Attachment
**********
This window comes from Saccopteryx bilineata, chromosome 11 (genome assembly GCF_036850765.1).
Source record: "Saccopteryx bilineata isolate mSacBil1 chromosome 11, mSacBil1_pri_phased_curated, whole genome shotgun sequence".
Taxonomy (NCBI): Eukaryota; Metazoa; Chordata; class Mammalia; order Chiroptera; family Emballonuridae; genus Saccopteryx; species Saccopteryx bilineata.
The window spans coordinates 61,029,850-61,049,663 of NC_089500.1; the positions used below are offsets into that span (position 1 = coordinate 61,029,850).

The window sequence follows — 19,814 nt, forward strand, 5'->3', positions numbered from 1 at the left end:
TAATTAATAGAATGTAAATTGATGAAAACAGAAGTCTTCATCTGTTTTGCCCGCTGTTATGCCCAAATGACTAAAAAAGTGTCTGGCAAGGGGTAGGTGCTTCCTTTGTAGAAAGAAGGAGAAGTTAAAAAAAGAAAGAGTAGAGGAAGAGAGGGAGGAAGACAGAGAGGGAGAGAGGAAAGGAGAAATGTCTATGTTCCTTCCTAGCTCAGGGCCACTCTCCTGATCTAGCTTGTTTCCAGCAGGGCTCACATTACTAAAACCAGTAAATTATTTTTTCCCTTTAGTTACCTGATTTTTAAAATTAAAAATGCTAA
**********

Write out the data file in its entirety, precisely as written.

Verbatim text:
This window comes from Saccopteryx bilineata, chromosome 11 (genome assembly GCF_036850765.1).
Source record: "Saccopteryx bilineata isolate mSacBil1 chromosome 11, mSacBil1_pri_phased_curated, whole genome shotgun sequence".
Taxonomy (NCBI): Eukaryota; Metazoa; Chordata; class Mammalia; order Chiroptera; family Emballonuridae; genus Saccopteryx; species Saccopteryx bilineata.
The window spans coordinates 61,029,850-61,049,663 of NC_089500.1; the positions used below are offsets into that span (position 1 = coordinate 61,029,850).

The window sequence follows — 19,814 nt, forward strand, 5'->3', positions numbered from 1 at the left end:
TAATTAATAGAATGTAAATTGATGAAAACAGAAGTCTTCATCTGTTTTGCCCGCTGTTATGCCCAAATGACTAAAAAAGTGTCTGGCAAGGGGTAGGTGCTTCCTTTGTAGAAAGAAGGAGAAGTTAAAAAAAGAAAGAGTAGAGGAAGAGAGGGAGGAAGACAGAGAGGGAGAGAGGAAAGGAGAAATGTCTATGTTCCTTCCTAGCTCAGGGCCACTCTCCTGATCTAGCTTGTTTCCAGCAGGGCTCACATTACTAAAACCAGTAAATTATTTTTTCCCTTTAGTTACCTGATTTTTAAAATTAAAAATGCTAA